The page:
have found the Magazine to be well worth time invested
in reading it because, unlike so many publications for alumni,
it assumes an intelligent audience. I have learned much from it,
all of which made even more disturbing a passing statement in
a recent number ("Investigations: The discovery of discovery,
or our debt to Copernicus," February/02).
suggestion made that Columbus showed the Earth was not flat and
so proved to Europeans that the Earth was round is, of course,
an old myth which refuses to die. Virtually everyone in the Middle
Ages knew the world was round. Astronomers and cosmographers took
that as understood. The misconception was promoted by early 19th-century
French scientists who wanted to denigrate religiosity, something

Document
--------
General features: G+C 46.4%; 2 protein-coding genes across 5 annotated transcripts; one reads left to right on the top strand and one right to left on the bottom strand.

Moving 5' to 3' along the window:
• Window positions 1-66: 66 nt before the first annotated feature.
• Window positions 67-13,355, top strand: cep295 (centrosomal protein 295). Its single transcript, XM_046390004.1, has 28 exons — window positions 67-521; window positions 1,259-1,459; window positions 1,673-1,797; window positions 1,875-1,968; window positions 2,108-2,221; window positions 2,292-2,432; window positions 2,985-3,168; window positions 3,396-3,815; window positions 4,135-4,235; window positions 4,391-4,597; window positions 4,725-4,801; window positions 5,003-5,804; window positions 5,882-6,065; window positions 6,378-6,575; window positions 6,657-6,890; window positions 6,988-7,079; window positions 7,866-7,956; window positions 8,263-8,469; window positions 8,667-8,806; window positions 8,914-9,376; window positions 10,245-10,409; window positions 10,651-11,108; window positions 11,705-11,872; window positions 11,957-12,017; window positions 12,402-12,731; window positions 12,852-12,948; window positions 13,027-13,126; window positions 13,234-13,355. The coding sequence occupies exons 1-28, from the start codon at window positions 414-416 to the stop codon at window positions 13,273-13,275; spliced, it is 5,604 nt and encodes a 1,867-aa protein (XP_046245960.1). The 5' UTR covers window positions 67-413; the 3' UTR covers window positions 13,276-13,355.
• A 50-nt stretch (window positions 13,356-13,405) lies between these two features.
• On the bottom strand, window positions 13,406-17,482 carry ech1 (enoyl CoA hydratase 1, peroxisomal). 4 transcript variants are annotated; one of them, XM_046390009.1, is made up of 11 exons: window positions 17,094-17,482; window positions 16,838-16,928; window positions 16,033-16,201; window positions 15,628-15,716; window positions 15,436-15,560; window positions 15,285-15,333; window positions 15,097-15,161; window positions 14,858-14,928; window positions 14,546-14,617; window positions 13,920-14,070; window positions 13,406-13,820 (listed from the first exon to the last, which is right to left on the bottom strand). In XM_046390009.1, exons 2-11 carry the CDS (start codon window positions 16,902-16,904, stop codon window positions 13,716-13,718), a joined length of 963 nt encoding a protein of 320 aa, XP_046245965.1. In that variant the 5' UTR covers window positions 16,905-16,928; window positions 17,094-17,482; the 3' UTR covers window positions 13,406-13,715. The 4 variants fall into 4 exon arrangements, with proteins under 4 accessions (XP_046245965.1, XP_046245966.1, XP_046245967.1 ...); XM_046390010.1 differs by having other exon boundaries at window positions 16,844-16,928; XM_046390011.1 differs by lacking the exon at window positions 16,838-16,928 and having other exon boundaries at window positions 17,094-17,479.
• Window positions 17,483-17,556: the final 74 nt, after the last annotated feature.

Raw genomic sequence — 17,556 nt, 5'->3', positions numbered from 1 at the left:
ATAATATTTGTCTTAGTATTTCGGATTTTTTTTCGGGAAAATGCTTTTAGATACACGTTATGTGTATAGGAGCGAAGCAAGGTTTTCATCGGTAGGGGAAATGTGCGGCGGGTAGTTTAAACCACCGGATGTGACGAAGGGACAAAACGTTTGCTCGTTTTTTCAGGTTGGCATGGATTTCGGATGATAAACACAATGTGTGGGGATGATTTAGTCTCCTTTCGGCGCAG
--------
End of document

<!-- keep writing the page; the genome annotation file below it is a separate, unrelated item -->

associated with the Middle Ages, and to elevate the importance
of their own work in what they saw as revolutionary times.
such an error should find its way into the Magazine is
disappointing. Leaving the impression that Howard Margolis might
subscribe to such an error undermines the reputation of a faculty
member. That I am sure was not the intention of the story.
W. Unger, AM'65
Vancouver, British Columbia
course Richard Unger is right," responds Professor Margolis.
"Whether the world was round was not in dispute. The shock
was the discovery of a continent on the back of the Earth. Columbus
himself still believed he had reached Asia when he died in 1506."
regrets passing on the myth.-Ed.